Last week about an hour after my golf game on Tuesday, I developed a sudden acute upset tummy. It improved by Thursday morning but relapsed severely by the evening. By late evening I was facing the prospect of a weekend, without medication and the possibility of finding any or even any access to a doctor. Then it dawned on me: the Lord had led me to the edge of the Red Sea so that I would be “forced” to stop trying to find all sorts of ways out and turn to Him as the only real deliverer. It came to me that in Psalm 146:2 it says “Do not put your trust in princes, in mortal men who cannot save.” So I sank to my knees and asked forgiveness for my “self reliance” and desperately looking for a “prince or doctor” to save me and turned the whole problem over to Him. I wasn’t instantly cured but there was a change in how I felt and slowly over the weekend I have recovered, except for feeling a bit shaky. On reflection I had spoken to the Lord about the matter, but without real conviction that He should have been my first place to flee to. This is not the first time this has happened to me, to remind me of the need to trust Him first and then take the route He shows me.
So this morning in my worship time, I see in my mind’s eye a calm sea – “Calm”, the word comes to me – as I watch, the sea is lit by a light, reflecting beautiful colours – “I give you calmness – I give you peace. After the reminder of the world-changing events, remembered this weekend through the Easter celebrations and the storm that affected you these last days – I give you the sort of calm I gave the disciples after I calmed the storm they were in. The battle is over – the victory is won! But the ongoing expedition to conquer the world for the ‘kingdom’ still lies ahead – gird yourself for action, but the victory is assured”.
So to God’s Word: After the announcement in Luke 16:16 that the kingdom of God is breaking into the world and the question in 17:20 “when will this happen”? Luke puts together 6 stories from 18:9 to 19:10 which give us different facets of how entry into the kingdom would happen. Why don’t you read these stories, think them through, and determine what point Jesus was making in each, which would help the reader to know how to enter the kingdom. This may take a bit of time but will reward you when you have done it.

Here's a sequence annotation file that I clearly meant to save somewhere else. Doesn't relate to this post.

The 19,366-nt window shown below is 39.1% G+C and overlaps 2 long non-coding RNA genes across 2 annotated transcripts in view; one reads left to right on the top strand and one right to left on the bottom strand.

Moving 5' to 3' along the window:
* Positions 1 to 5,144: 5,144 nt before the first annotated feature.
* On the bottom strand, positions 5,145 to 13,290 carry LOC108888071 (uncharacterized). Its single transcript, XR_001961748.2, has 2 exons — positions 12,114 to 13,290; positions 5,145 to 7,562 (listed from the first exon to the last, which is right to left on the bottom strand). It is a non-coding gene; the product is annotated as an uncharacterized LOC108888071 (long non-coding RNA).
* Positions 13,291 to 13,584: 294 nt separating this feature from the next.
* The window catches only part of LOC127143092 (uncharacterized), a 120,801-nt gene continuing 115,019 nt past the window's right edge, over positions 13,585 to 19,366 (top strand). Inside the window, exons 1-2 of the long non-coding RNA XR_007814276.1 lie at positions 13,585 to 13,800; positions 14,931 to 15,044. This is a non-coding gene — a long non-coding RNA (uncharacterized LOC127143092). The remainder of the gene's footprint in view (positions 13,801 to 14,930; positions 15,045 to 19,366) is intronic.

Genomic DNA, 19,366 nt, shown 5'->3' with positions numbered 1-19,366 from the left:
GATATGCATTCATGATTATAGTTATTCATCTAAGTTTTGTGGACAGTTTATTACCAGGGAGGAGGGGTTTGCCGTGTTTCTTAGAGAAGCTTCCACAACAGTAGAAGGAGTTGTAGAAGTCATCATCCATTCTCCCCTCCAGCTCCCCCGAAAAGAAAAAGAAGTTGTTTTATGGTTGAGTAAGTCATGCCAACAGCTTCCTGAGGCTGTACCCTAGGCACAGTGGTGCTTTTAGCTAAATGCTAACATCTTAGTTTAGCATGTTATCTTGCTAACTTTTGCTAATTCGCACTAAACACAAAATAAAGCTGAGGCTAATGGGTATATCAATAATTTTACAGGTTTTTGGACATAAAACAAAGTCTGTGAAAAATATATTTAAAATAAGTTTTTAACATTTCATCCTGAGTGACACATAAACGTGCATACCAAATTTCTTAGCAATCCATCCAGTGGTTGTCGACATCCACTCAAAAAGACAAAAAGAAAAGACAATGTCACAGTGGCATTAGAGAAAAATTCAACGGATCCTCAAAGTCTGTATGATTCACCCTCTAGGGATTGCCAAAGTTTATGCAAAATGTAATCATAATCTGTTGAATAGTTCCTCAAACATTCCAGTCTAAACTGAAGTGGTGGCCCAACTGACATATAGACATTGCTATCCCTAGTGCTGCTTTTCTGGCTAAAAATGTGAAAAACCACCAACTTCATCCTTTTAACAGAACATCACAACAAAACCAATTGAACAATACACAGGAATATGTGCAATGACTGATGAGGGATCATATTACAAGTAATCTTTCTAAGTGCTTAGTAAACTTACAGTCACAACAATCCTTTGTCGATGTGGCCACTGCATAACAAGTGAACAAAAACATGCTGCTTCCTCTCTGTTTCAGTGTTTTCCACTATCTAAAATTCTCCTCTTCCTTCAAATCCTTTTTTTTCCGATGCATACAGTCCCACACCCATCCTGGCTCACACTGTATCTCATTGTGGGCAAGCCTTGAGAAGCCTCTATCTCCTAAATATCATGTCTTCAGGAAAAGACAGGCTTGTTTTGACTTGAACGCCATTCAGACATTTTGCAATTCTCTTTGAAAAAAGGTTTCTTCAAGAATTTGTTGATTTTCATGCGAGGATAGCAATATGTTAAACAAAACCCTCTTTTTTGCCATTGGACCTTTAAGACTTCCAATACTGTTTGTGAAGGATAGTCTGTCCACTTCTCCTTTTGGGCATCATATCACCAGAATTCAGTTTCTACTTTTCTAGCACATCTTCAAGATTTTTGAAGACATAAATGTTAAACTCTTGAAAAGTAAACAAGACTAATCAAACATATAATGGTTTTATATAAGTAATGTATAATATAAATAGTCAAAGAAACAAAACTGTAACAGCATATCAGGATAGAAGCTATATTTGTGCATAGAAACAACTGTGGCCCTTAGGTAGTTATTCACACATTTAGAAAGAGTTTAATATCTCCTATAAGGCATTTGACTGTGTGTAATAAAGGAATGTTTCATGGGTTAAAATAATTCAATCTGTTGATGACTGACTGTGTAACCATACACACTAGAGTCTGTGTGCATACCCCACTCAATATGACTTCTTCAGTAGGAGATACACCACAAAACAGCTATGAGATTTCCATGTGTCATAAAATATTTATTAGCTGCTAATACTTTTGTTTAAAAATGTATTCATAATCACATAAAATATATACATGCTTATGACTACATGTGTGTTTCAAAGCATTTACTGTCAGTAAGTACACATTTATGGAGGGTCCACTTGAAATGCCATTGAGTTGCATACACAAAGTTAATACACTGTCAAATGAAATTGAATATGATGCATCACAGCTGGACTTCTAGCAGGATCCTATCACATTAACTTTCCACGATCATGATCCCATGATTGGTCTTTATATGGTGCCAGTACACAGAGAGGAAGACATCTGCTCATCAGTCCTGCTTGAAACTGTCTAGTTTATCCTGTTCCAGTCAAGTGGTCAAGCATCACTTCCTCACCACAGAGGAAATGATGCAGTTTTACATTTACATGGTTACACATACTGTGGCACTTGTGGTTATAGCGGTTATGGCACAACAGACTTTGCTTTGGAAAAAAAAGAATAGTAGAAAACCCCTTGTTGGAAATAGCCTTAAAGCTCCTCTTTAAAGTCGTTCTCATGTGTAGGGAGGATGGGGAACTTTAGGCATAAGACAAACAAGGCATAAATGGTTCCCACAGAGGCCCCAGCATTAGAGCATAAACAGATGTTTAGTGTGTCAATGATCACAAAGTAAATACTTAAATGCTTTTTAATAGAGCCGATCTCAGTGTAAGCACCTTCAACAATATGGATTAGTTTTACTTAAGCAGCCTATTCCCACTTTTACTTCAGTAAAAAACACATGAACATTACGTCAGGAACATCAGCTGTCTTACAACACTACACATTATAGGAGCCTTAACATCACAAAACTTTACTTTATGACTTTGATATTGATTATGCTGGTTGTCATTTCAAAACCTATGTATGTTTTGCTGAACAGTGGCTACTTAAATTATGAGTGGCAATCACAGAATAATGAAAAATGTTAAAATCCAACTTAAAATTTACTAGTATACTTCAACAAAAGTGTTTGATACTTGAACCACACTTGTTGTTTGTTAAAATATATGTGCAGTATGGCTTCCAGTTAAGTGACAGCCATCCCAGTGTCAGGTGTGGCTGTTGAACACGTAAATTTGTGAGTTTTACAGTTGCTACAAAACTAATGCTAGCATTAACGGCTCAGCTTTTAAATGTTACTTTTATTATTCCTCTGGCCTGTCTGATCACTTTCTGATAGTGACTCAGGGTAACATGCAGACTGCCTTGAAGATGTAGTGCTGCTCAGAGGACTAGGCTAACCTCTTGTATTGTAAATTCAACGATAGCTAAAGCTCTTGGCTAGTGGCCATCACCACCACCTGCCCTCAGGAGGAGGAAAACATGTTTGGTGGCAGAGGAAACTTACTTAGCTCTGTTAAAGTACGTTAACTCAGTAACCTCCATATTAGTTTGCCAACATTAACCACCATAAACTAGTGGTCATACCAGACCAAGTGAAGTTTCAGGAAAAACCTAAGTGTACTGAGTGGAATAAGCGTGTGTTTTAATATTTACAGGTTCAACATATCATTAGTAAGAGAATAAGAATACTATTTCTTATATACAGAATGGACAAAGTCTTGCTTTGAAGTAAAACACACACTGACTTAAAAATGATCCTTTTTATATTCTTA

Here is what I found: “The Pharisee and the tax collector” contrast two attitudes that people have as they approach God and His kingdom. On the one hand self-assured, confident that by keeping all the religious laws and regulations he had already gained entry, while the other only aware of his total lostness, nothing to offer as merit for his acceptance. The comment in vs 14 explains how the latter attitude is the one acceptable to God. The story of the “little children” underlines this and explains and illustrates the same point. Little children have no merit to call on and are totally dependent. Then the rich ruler is presented as a lay copy of the religious Pharisee. He also thinks he has managed to “earn” his way into the kingdom. He is shocked by Jesus’ requirement of repentance and slinks away. Clearly Luke wants us to perceive the contrast in attitudes and what is necessary to approach God for salvation.
Jesus then makes the astounding statement about the camel and the needle, which has had people over the centuries trying to explain it, but the point is it is obviously impossible. The disciples are distraught “who then can be saved?” they call out V 26. This cry gives the central point of all these stories, with Jesus’ answer: “What is impossible with men is possible with God”. That’s the ultimate point isn’t it? Only God can save and it is always miraculous. Salvation is far more difficult and miraculous and impossible than just passing a camel through a needle!
But the vss 31-33 are key, it is necessary for Jesus to die and be raised again, for salvation to be won for mankind. There is no other way that you can be saved, but through the death and resurrection of Jesus. Is that not what we have just spent the whole weekend celebrating?
To underline the fact that it all comes from God, Luke adds the story of the blind man being given sight. For any man to be saved Jesus must miraculously open their eyes.
So what is our response to be in all this? How do we share in this miraculous, supernatural action? Well you guessed it – by faith of course. 18:42.
And how does one who has been saved look like? 18:43, He recognizes God and His part in this whole process and just wants to praise Him for what He has done for him. Just like Zacchaeus in the next story, his life totally transformed, from a mean, crooked official to: repentance for his past sins, recompense to those who he had stolen from and a joyful generosity to all, ending with a happy fellowship with Jesus Himself, 19:5 By their fruit you will know them!
Wow what a story! There are several subthemes and points to ponder, but this seems to me to be the main thrust of all these stories strung together like this.
And what did Jesus say to me? As the mists cleared and I could see this thread more clearly, like the blind man, I was filled with joy and just wanted to praise God and share the “good news of the kingdom of God” Luke 16:16.
May this fill you too with joy and awe and motivate you to share this wonderful news.